✈ [PDF / Epub] ✅ Medieval Medicine By James Joseph Walsh ✸ – Motyourdrive.co.uk

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10 thoughts on “Medieval Medicine

  1. says:

    Fascinating read.I have learned so much I can t believe how ignorant I was about the Middles Ages.This book totally debunked all the myths I had regarding medicine, hospitals, surgery, anesthesia and mental illness during this time.I had no idea that women were not only allowed but encouraged to attend a university for medicine, in fact there were many female professors as well Add to that, the Benedictines were also in support of women doctors and surgeons as well Go figure Hospitals were not dingy or dirty but spacious with lots of light and air Washing hands and sterilizing were known, hell they even had specialists Dentisits, optomotrists even cosmetic surgery.Mind you, most of the information is localized to Italy and France, with mention of course about the Greeks, Romans,and Arabs But the main medical universities were in Salerno, Bologna and Southern France Montepellier.I loved this book.The reason for the lowered stars is that the author occassionaly quotes people in their original Olde English which I had difficulty understanding I also felt that there were things mentioned referenced that were not expanded on The author assumed it was common knowledge.I guess people like me who aren t very educated regarding these things, would be a little lost sometimes.There also seems to be illustrations missing from my ebook version which I found upsetting, but all in all those illustrations weren t terribly necessary.Anyway, great book for.99 This would be a great reference book for authors.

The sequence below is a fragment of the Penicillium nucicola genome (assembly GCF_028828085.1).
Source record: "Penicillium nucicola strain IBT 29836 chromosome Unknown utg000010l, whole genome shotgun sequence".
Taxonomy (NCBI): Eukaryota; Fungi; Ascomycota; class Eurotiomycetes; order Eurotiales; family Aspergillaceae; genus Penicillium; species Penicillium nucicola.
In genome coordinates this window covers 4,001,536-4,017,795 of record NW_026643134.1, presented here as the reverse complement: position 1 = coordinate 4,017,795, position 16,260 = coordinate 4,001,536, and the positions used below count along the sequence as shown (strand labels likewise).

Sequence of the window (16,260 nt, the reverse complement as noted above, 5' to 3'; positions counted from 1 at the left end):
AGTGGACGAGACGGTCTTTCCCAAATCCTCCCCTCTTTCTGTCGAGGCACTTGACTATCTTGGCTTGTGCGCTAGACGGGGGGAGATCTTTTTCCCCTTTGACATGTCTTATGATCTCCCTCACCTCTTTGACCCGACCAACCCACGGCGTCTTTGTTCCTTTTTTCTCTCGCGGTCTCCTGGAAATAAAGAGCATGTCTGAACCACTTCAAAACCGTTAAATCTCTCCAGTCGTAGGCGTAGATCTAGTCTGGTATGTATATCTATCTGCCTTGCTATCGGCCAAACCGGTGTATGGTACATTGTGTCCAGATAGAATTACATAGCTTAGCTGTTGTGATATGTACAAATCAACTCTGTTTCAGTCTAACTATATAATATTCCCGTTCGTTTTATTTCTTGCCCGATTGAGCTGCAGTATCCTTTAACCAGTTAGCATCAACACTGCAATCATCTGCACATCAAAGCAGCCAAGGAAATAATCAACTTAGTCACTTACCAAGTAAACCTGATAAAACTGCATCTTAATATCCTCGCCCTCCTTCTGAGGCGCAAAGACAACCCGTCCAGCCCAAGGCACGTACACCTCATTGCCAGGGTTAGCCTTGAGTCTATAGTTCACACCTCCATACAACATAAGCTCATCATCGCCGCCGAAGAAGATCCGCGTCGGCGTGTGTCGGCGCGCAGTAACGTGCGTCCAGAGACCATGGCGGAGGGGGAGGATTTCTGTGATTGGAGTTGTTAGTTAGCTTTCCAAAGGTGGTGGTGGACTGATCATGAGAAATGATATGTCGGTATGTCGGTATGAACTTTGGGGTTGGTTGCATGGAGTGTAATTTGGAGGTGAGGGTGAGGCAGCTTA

2. says:

    This book read almost like an in depth series of book reviews about all the various medical texts from Medieval Europe I skimmed parts of it, but the overall result was interesting, because it wasn t what I expected Medieval physicians had years of training, surgeons performed complicated surgeries, and women had access to extensive medical education and careers The author mentions that there s an underlying assumption that mankind s knowledge has progressed linearly since the Renaissance, but that s not entirely accurate On average, medieval hospitals were cleaner and healthier than hospitals from 1600 1850 Women certainly had opportunities back then than they did for centuries after the author mentions one part of that was the heavy involvement of monasteries in caring for the sick and they knew women could care for the sick because they had seen women doing it for a very long time There were certainly some odd and dangerous ideas around bleeding patients, for example , but there were also knowledgeable medical professors I d much rather be alive today but given the choice between medieval times in, say, Salerno, versus the early industrial revolution as a poor factory worker in London well, maybe the dark ages weren t quite so dark Other than the plague and the constant wars and all that other awful stuff.


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